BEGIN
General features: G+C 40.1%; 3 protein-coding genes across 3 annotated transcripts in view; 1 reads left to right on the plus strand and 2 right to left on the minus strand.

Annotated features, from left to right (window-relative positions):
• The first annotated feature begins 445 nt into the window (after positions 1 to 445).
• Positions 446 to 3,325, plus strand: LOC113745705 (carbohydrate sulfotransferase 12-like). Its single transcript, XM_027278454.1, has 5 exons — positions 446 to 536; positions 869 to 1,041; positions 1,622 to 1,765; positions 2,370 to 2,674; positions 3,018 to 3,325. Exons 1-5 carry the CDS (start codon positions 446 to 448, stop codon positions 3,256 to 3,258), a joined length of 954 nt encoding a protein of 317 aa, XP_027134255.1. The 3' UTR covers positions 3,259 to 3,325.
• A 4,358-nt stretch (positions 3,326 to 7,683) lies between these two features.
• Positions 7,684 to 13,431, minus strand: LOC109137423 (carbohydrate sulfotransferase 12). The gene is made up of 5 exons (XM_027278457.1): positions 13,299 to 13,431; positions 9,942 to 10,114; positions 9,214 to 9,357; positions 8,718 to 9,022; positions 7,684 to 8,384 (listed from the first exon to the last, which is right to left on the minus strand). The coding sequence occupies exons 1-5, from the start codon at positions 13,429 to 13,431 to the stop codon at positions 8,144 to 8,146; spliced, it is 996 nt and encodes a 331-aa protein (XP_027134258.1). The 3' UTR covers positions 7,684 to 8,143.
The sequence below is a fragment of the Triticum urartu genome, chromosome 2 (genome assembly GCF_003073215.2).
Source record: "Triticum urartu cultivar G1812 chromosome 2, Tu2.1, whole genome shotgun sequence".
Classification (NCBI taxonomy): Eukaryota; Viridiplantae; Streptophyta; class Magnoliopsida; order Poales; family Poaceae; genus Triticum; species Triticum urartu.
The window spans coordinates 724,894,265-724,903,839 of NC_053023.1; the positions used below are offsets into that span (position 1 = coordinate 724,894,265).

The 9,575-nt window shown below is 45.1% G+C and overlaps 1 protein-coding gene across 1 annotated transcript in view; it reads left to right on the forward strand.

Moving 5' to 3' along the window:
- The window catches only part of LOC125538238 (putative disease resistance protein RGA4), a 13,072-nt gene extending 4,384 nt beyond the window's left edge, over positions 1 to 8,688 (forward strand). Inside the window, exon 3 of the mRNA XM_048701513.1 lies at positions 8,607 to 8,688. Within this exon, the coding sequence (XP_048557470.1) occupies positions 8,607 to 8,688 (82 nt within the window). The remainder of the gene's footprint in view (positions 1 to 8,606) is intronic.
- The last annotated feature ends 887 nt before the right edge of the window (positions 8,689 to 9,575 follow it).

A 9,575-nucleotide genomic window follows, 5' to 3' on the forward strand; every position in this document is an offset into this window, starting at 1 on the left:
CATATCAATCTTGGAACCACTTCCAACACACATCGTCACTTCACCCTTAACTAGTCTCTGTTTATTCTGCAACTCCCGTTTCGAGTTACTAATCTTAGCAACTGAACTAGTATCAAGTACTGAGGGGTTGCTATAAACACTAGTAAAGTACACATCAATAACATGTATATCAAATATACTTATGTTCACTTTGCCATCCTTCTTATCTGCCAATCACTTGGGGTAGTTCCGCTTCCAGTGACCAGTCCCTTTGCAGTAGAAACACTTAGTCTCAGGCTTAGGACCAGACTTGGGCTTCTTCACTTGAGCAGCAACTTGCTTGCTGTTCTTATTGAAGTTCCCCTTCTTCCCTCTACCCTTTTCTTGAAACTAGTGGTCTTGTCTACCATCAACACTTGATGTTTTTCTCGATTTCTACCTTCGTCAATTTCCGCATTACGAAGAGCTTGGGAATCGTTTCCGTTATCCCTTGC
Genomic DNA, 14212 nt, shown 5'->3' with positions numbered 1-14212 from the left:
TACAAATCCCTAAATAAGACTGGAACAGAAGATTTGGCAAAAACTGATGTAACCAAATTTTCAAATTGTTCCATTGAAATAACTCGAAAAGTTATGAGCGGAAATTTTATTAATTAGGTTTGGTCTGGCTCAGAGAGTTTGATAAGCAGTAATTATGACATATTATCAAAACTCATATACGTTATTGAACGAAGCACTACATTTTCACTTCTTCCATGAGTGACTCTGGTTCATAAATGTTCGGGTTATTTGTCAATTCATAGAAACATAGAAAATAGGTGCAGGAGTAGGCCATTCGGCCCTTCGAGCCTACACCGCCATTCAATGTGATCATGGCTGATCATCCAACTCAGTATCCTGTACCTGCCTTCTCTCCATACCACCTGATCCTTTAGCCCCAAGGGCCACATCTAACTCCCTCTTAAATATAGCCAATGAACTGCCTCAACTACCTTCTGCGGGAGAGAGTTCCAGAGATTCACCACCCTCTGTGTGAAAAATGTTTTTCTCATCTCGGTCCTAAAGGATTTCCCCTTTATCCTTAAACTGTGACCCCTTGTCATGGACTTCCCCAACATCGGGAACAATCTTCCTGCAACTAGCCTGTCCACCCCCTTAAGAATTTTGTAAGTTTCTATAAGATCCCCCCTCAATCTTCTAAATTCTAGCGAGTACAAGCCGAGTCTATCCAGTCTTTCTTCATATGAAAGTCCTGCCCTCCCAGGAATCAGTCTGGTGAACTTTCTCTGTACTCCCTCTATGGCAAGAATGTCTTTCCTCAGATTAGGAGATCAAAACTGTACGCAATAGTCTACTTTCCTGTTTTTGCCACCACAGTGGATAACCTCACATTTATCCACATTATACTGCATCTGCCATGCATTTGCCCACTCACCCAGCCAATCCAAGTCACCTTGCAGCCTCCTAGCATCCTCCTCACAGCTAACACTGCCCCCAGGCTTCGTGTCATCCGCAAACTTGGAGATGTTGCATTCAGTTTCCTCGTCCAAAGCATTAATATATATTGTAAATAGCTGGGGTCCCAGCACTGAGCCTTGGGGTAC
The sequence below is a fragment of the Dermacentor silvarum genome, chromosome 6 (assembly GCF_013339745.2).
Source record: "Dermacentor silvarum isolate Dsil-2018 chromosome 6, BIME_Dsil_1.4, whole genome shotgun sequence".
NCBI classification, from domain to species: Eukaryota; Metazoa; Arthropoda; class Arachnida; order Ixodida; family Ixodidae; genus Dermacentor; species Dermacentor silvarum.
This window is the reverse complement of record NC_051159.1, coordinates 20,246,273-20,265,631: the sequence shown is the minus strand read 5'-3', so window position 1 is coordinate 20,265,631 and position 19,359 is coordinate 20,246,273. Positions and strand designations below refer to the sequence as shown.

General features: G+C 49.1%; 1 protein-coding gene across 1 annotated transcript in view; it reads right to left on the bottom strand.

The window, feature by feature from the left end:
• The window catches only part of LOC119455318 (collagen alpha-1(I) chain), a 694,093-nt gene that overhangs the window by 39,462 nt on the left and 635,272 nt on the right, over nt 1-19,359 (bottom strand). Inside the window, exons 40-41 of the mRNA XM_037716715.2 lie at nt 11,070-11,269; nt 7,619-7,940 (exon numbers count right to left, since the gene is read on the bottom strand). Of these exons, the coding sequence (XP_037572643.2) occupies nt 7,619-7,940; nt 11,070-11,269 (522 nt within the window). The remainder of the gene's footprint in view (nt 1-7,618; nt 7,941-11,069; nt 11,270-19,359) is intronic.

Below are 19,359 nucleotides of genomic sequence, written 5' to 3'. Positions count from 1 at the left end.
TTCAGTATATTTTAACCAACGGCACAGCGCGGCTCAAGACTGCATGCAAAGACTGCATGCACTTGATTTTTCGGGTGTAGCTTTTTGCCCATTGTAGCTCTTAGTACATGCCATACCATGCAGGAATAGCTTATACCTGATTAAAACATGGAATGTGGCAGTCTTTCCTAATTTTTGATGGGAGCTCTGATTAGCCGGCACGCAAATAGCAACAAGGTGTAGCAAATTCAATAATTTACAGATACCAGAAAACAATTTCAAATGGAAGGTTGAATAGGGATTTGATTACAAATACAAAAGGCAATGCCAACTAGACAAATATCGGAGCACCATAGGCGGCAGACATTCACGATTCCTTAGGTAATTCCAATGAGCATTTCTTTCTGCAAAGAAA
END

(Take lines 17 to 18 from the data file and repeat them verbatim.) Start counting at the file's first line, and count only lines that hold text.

Genomic DNA, 14212 nt, shown 5'->3' with positions numbered 1-14212 from the left:
TACAAATCCCTAAATAAGACTGGAACAGAAGATTTGGCAAAAACTGATGTAACCAAATTTTCAAATTGTTCCATTGAAATAACTCGAAAAGTTATGAGCGGAAATTTTATTAATTAGGTTTGGTCTGGCTCAGAGAGTTTGATAAGCAGTAATTATGACATATTATCAAAACTCATATACGTTATTGAACGAAGCACTACATTTTCACTTCTTCCATGAGTGACTCTGGTTCATAAATGTTCGGGTTATTTGTCAATTCATAGAAACATAGAAAATAGGTGCAGGAGTAGGCCATTCGGCCCTTCGAGCCTACACCGCCATTCAATGTGATCATGGCTGATCATCCAACTCAGTATCCTGTACCTGCCTTCTCTCCATACCACCTGATCCTTTAGCCCCAAGGGCCACATCTAACTCCCTCTTAAATATAGCCAATGAACTGCCTCAACTACCTTCTGCGGGAGAGAGTTCCAGAGATTCACCACCCTCTGTGTGAAAAATGTTTTTCTCATCTCGGTCCTAAAGGATTTCCCCTTTATCCTTAAACTGTGACCCCTTGTCATGGACTTCCCCAACATCGGGAACAATCTTCCTGCAACTAGCCTGTCCACCCCCTTAAGAATTTTGTAAGTTTCTATAAGATCCCCCCTCAATCTTCTAAATTCTAGCGAGTACAAGCCGAGTCTATCCAGTCTTTCTTCATATGAAAGTCCTGCCCTCCCAGGAATCAGTCTGGTGAACTTTCTCTGTACTCCCTCTATGGCAAGAATGTCTTTCCTCAGATTAGGAGATCAAAACTGTACGCAATAGTCTACTTTCCTGTTTTTGCCACCACAGTGGATAACCTCACATTTATCCACATTATACTGCATCTGCCATGCATTTGCCCACTCACCCAGCCAATCCAAGTCACCTTGCAGCCTCCTAGCATCCTCCTCACAGCTAACACTGCCCCCAGGCTTCGTGTCATCCGCAAACTTGGAGATGTTGCATTCAGTTTCCTCGTCCAAAGCATTAATATATATTGTAAATAGCTGGGGTCCCAGCACTGAGCCTTGGGGTAC